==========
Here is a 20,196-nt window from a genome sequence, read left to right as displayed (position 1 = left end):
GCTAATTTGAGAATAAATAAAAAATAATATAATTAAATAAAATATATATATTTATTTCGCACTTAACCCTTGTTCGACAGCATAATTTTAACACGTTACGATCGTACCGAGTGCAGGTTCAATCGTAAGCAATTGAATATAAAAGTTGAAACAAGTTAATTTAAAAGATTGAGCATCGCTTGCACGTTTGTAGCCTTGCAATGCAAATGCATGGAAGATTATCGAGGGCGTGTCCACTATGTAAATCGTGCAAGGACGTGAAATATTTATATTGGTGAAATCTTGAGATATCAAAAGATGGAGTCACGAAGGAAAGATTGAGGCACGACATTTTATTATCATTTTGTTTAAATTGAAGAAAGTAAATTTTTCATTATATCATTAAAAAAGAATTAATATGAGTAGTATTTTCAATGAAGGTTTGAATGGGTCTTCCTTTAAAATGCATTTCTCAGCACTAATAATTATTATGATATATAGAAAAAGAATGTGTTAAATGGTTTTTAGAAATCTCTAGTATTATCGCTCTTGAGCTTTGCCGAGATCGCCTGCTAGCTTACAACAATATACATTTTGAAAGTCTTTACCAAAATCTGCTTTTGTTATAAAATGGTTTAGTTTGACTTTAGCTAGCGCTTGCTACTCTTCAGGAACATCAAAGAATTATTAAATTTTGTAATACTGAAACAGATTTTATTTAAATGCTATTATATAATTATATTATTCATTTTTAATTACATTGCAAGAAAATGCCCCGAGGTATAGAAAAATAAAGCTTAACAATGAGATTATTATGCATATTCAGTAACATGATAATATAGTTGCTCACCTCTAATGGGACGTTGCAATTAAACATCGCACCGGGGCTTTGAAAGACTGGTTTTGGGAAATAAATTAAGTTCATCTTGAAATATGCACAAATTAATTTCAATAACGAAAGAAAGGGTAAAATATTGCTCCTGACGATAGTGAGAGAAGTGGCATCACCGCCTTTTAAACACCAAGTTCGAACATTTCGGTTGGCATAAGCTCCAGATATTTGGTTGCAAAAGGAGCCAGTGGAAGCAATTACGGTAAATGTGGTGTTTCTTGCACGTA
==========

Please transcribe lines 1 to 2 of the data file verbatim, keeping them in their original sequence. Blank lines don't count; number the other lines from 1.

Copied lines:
Here is a 20,196-nt window from a genome sequence, read left to right as displayed (position 1 = left end):
GCTAATTTGAGAATAAATAAAAAATAATATAATTAAATAAAATATATATATTTATTTCGCACTTAACCCTTGTTCGACAGCATAATTTTAACACGTTACGATCGTACCGAGTGCAGGTTCAATCGTAAGCAATTGAATATAAAAGTTGAAACAAGTTAATTTAAAAGATTGAGCATCGCTTGCACGTTTGTAGCCTTGCAATGCAAATGCATGGAAGATTATCGAGGGCGTGTCCACTATGTAAATCGTGCAAGGACGTGAAATATTTATATTGGTGAAATCTTGAGATATCAAAAGATGGAGTCACGAAGGAAAGATTGAGGCACGACATTTTATTATCATTTTGTTTAAATTGAAGAAAGTAAATTTTTCATTATATCATTAAAAAAGAATTAATATGAGTAGTATTTTCAATGAAGGTTTGAATGGGTCTTCCTTTAAAATGCATTTCTCAGCACTAATAATTATTATGATATATAGAAAAAGAATGTGTTAAATGGTTTTTAGAAATCTCTAGTATTATCGCTCTTGAGCTTTGCCGAGATCGCCTGCTAGCTTACAACAATATACATTTTGAAAGTCTTTACCAAAATCTGCTTTTGTTATAAAATGGTTTAGTTTGACTTTAGCTAGCGCTTGCTACTCTTCAGGAACATCAAAGAATTATTAAATTTTGTAATACTGAAACAGATTTTATTTAAATGCTATTATATAATTATATTATTCATTTTTAATTACATTGCAAGAAAATGCCCCGAGGTATAGAAAAATAAAGCTTAACAATGAGATTATTATGCATATTCAGTAACATGATAATATAGTTGCTCACCTCTAATGGGACGTTGCAATTAAACATCGCACCGGGGCTTTGAAAGACTGGTTTTGGGAAATAAATTAAGTTCATCTTGAAATATGCACAAATTAATTTCAATAACGAAAGAAAGGGTAAAATATTGCTCCTGACGATAGTGAGAGAAGTGGCATCACCGCCTTTTAAACACCAAGTTCGAACATTTCGGTTGGCATAAGCTCCAGATATTTGGTTGCAAAAGGAGCCAGTGGAAGCAATTACGGTAAATGTGGTGTTTCTTGCACGTA